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Tenderloin Community Shares Concerns At SFPD Redistricting Meeting

Tenderloin Community Shares Concerns At SFPD Redistricting Meeting

Photo: James Broad/Flickr

By Nuala Sawyer - Published on January 29, 2015.

Hoodline is following the proposed police redistricting plans in central San Francisco. Here’s the latest on the Tenderloin – look for more stories from us in this neighborhood in the coming weeks.

Last night, over 100 people filled the auditorium at Kelly Cullen Community for a community meeting about re-drawing the boundary lines of the Tenderloin's police district. As we mentioned earlier this year, San Francisco is taking a critical look at its police district boundaries, and is proposing several changes. The most significant of these may take place in the Tenderloin.

The map below shows the current district (orange lines), as well as the proposed new district (blue lines). The new plan proposes an expansion from the current triangle southward to Mission Street, and would expand east to west from South Van Ness to 3rd Street.  


In attendance at last night's meeting were Tenderloin Police Captain Jason Cherniss, SFPD Police Chief Greg Suhr, and District 6 Supervisor Jane Kim, as well as a number of cops who currently patrol the Tenderloin area. The community's residents who came out were a diverse group, ranging from those who live in local SROs to community leaders and non-profit employees. The overall tone was a jovial one, with people hugging each other, saying hello to friends, passing around candy and cheering when someone they knew got up to speak. 

Police Chief Greg Suhr started out the meeting by outlining some key statistics about the neighborhood. The Tenderloin currently has 25,000 residents, 3,500 of whom are children (the highest density of children in one neighborhood in San Francisco). Thanks to St. Anthony's and other public food kitchens, over 4,000 free meals are served to the community per day.

Expressing his personal love for the Tenderloin, Chief Suhr explains that his first deployment into the city as a cop was in that very neighborhood, between 1981 and 1984. "You're beholden to where you're broken," he said. He also pointed out that the boundary lines in the map above are "a starting point," and are in no way a final map.

In regards to some of the staffing infrastructure that will need to be changed with new boundaries, Chief Suhr noted that 60 new officers would need to be deployed in the new Tenderloin district. He explained that the SFPD is currently understaffed by about 300 officers, but 100 trainees are currently in the academy.

Tenderloin Police Captain Cherniss explained that no beat cops will be removed from their current territories. For example, the 24 beat cops in the mid-Market area will stay in mid-Market, regardless of whether they belong to the Southern or Tenderloin police stations. He also pointed out that if the expansion does go through, Tenderloin's police district will include Holiday Plaza, the Flood Building, Twitter, several Muni and BART stations, the Renoir Hotel, and the Westfield Mall.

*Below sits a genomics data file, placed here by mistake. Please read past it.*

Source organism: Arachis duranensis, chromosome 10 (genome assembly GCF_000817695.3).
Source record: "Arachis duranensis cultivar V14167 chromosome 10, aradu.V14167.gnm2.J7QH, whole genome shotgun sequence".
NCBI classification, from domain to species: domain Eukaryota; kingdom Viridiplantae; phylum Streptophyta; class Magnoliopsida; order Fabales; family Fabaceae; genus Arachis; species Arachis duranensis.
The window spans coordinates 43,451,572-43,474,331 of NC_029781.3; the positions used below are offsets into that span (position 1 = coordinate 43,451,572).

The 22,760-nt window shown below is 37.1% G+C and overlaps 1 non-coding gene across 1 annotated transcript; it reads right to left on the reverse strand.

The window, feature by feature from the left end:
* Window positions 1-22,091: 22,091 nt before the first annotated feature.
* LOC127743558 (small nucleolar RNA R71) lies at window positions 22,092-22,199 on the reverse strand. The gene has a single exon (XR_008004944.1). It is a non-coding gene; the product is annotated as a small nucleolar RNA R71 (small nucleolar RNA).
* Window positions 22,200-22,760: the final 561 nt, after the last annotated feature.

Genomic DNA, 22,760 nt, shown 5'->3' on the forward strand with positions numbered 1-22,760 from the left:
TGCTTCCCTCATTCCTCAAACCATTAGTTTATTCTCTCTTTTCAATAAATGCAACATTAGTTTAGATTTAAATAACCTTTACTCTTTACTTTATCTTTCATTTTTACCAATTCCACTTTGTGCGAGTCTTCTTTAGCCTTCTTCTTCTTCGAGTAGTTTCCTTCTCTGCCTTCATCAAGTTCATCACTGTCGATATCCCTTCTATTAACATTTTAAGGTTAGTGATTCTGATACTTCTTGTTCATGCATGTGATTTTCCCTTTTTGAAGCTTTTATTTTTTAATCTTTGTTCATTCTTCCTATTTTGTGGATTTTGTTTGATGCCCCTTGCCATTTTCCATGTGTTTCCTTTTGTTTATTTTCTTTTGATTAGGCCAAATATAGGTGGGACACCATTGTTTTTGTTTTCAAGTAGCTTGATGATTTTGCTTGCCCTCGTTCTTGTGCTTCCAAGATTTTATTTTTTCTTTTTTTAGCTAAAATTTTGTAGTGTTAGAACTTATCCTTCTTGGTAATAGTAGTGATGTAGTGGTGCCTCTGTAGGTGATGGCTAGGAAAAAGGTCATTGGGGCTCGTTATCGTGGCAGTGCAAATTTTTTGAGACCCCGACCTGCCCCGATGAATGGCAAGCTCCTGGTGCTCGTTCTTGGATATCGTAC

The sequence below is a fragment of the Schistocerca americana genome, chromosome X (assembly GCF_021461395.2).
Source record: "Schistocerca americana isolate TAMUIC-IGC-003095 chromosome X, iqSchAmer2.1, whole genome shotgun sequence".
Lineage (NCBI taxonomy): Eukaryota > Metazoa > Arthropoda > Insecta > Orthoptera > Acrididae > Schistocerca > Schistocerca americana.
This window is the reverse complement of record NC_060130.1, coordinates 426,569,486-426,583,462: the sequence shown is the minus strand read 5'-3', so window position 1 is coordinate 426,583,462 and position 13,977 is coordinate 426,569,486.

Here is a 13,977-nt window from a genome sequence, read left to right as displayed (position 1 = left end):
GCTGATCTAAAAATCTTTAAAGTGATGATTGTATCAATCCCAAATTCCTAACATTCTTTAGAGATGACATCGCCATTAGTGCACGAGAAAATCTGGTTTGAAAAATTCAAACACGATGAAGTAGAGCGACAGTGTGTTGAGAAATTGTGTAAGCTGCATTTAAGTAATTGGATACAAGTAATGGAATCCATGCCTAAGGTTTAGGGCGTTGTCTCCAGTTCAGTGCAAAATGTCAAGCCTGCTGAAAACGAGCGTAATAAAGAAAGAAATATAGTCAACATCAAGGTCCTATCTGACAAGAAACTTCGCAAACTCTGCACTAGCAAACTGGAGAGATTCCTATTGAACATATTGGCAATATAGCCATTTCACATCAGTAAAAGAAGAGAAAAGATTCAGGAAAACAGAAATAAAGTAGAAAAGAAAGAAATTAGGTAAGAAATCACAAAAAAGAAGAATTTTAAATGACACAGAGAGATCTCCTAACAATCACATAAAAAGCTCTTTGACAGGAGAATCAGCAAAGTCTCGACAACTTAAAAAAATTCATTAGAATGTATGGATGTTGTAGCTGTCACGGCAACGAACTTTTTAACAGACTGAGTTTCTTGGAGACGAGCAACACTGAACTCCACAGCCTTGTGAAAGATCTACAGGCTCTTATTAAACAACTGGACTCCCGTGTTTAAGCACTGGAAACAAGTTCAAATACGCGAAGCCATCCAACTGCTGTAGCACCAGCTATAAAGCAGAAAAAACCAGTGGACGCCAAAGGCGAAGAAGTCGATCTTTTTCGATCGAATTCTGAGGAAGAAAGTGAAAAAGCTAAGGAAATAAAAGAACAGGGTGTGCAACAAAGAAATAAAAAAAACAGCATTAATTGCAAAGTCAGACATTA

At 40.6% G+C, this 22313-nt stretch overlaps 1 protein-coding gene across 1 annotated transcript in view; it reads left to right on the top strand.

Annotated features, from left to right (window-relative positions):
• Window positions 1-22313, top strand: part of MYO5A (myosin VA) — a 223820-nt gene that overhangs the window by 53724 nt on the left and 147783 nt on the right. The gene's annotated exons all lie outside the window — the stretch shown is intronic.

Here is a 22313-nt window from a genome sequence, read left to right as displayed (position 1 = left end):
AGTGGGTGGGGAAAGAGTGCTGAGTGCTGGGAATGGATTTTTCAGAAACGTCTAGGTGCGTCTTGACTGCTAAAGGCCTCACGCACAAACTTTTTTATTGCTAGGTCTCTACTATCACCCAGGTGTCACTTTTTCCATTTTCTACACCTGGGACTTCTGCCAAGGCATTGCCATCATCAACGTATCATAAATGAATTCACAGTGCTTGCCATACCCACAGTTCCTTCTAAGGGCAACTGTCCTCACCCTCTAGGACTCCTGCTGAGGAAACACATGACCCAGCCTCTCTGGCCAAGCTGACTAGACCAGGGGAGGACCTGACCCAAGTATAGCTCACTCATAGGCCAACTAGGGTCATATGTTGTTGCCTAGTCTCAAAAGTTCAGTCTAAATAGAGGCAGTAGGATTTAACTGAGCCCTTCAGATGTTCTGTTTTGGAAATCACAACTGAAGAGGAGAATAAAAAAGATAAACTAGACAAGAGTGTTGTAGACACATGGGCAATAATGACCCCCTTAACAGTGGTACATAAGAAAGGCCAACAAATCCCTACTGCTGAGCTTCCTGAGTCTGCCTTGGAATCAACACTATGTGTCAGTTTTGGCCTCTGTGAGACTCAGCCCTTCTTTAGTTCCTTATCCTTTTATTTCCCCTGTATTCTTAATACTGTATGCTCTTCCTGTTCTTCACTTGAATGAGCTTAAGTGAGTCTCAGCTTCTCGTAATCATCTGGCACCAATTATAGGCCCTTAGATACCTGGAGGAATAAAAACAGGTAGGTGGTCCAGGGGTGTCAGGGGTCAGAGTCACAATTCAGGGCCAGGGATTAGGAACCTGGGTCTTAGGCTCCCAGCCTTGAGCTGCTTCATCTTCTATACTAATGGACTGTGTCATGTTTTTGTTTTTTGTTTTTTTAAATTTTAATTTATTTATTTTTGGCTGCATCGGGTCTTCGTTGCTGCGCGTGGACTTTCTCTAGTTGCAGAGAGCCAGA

Of the 50 or so members of the Tenderloin community who voiced their opinions and concerns, many were part of local organizations. Central City SRO was in attendance, as was Dish, Local 87, Safe Passage, Tenderloin Neighborhood Development Corporation, Future Bars, and the Tenderloin Housing Clinic. Residents from Edgeware Hotel, Jefferson Hotel, Harland Hotel, and Seneca Hotel also spoke up about the issue. 

Although dozens of concerns were raised, two specific issues were brought up time and again.

The first was concern from residents who live on the edge of the Tenderloin's current police boundaries. Citing slow response times from Northern Station, one resident also told stories of drug dealers in front of his house hopping across the street from one district to another depending on what district's squad car was approaching. 

One resident of the Harland Hotel said "living on the border of two police districts is a nightmare. The Tenderloin should absolutely include Geary up to Polk." 

Many of the border residents pointed out that the Tenderloin SFPD is familiar with the issues they see happening on their doorsteps. More than any other police station in the city, they argued, the Tenderloin SFPD knows mental health issues, violent crime, and drug dealing. A common opinion at the meeting in favor of expanding the borders so that residents who weren't in the Tenderloin district could become part of it. 

Another common issue raised concerned support for the expanded district boundaries. With response times already slow, residents worry that cops will be even more delayed with a larger territory. Many also wanted their current neighborhood cops to stay put.  

Brenda Washington, who's been in and out of Jefferson Hotel for the past 20 years, stated, "I don't want to lose my police that patrol my neighborhood. Response time is slow already. Who will they respond to faster? Malls or my neighborhood?"

When Supervisor Kim spoke, she expressed her love for the community. "More than any neighborhood I've worked in, this neighborhood shows a generosity, compassion and a commitment to safety," she said. However she also expressed that she hasn't yet taken a stance on the expansion of the Tenderloin District. "Boundary lines are important, but so are resources to support them," she pointed out.

The Tenderloin community meeting is the first in a series that invites city residents to express their views on the proposed boundary changes. The next meeting will concern Northern Station and Park Station and will be held on February 11th at 6pm in the Northern Station's community room (1125 Fillmore St.). 

By March 4th, all community meetings will have taken place, and the solidifying of boundary lines will begin. We'll keep you up to date on what changes are going to be made.